At another time, I might be inclined to point out that anyone could correctly guess everything that will happen in the comfort-food comedy “Military Wives” — and that it follows the same recipe as a dozen other movies.

But right now, I have to say that this meatloaf tastes pretty good.

“Military Wives” is inspired by a true story, with “inspired” meaning “vaguely similar to, except in virtually all of the details.” Its title characters are women in England whose husbands (and, in one instance, wife) are off serving in Afghanistan, with few opportunities to call home. The wives begin a choir to distract themselves from the humdrum terror of their situation.

Director Peter Cattaneo knows this territory better than anyone. He helped establish the template with “The Full Monty,” one of many heartwarming comedies about ragtag, working-class British folks who pull themselves up by their bootstraps to learn an unlikely skill and cheer up a nation during troubled times. See also “Brassed Off,” “Calendar Girls” and this month’s “Dream Horse” for other examples of this loose subgenre. (Actually, between “Sister Act,” “Paradise Road,” “Unfinished Song,” “The Choir” and others, inspirational chorus movies are practically a genre all their own.)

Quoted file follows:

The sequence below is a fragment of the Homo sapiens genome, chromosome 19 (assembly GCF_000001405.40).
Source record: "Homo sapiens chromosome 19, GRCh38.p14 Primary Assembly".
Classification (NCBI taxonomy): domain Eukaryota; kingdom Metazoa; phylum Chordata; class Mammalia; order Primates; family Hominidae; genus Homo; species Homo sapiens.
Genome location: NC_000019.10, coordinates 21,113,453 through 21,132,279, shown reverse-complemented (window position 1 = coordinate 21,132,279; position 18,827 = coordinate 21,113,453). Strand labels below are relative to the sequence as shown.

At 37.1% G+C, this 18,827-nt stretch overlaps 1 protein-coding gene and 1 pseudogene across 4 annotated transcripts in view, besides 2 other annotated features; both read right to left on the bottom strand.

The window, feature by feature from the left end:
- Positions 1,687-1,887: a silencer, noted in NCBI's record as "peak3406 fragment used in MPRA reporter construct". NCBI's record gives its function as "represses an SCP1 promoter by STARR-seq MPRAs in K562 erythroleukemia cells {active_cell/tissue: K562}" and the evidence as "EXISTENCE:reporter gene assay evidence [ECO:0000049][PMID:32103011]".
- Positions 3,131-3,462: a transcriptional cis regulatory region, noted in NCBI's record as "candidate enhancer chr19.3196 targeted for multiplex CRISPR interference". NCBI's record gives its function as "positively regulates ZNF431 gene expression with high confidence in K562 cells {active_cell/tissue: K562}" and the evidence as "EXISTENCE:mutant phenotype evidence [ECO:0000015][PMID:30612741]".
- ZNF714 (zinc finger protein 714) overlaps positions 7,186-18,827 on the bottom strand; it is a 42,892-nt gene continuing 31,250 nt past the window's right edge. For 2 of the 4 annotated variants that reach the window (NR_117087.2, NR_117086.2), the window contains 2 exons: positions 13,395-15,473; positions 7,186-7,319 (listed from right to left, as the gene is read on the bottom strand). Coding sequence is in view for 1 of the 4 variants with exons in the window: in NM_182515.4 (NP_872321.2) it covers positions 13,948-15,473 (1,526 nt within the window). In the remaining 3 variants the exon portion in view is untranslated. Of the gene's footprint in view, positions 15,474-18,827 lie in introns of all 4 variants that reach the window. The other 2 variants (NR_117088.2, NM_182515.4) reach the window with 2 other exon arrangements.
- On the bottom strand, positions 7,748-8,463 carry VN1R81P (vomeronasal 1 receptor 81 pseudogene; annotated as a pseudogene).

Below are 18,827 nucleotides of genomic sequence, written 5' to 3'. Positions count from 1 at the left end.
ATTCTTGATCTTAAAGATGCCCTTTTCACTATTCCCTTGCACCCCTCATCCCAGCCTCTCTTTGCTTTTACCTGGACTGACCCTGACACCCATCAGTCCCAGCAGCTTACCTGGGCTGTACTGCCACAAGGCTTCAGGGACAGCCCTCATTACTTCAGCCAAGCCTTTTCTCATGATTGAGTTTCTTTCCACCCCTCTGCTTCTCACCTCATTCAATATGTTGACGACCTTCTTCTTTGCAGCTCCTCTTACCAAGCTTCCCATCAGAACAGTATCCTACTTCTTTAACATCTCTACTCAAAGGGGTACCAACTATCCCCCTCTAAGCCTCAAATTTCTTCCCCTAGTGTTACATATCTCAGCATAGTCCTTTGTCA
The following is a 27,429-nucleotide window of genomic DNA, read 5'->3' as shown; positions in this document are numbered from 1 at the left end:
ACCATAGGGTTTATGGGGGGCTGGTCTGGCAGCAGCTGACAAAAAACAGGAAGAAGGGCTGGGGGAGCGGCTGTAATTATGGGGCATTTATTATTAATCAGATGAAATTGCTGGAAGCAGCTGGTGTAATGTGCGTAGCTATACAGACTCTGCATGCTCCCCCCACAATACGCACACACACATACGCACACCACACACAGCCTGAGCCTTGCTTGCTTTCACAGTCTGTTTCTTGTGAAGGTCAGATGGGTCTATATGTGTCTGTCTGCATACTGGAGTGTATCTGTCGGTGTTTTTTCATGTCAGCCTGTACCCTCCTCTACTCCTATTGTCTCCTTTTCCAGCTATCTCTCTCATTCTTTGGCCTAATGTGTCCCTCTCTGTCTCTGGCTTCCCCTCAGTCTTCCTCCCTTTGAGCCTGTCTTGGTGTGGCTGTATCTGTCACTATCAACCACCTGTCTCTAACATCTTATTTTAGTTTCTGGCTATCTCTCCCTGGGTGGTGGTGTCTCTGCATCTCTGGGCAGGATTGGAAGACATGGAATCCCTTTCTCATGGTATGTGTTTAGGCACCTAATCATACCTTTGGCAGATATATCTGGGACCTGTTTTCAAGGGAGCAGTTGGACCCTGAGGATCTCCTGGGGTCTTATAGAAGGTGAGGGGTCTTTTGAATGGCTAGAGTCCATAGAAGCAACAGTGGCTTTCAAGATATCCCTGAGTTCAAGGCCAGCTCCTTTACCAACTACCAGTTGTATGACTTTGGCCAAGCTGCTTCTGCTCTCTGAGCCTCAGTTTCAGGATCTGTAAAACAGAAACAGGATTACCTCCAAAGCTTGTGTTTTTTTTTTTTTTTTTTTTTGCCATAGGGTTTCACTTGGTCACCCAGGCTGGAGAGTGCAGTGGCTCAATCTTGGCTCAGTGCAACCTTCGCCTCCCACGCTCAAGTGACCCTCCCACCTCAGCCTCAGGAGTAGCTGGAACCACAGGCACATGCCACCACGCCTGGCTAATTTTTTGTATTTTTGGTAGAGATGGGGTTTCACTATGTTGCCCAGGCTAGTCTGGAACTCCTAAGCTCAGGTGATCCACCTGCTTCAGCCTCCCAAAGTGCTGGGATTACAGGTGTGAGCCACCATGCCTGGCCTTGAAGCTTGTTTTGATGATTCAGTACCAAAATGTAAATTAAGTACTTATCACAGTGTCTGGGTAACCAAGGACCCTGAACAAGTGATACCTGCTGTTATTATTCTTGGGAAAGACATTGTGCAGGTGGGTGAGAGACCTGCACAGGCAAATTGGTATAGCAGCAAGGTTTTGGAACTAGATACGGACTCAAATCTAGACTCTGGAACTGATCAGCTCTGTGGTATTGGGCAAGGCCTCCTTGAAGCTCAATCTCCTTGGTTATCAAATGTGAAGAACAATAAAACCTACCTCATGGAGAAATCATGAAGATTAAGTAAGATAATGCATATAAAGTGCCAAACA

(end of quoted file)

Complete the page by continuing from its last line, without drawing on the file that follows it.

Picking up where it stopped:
The odd-couple leaders of “Military Wives” are Kate (Kristin Scott Thomas), an uptight organizer who wants everyone to suddenly transform into coloraturas who sing scales, followed by arias; and Lisa (Sharon Horgan, co-creator of the Amazon series “Catastrophe”), a slapdash wife and mom who is forced to participate because everyone likes her and nobody likes Kate. Lisa sees things differently from her co-leader. She thinks the choir should be group karaoke, fueled by day drinking.

What distinguishes “Military Wives” is its attention to character detail. For instance, it would be easy to demonize the unfriendly, rigid Scott Thomas character, but Cattaneo is interested in why she behaves the way she does, which has to do with the fact that her husband (dashing Greg Wise, Mr. Emma Thompson) is an officer and that she has lost a son to war. Also, when she argues that discipline would make for a better choir, she’s not wrong.

An odd-couple pairing is always a good way to give a movie some light conflict. It works here because the droll Horgan plays so well off Scott Thomas, and because her character makes sure the rehearsal scenes let us hear ’80s hits like “Shout” and “Time After Time” instead of, say, “Nessun Dorma.”

As the singers make their way to a finale concert in Royal Albert Hall, moviegoers are likely to wonder how accurately the movie depicts the real Military Wives Choir, which became a phenomenon in the United Kingdom and led to the formation of dozens of choirs. Wisely, Cattaneo anticipates this curiosity and satisfies it with a moving epilogue that concludes “Military Wives” on the perfect note.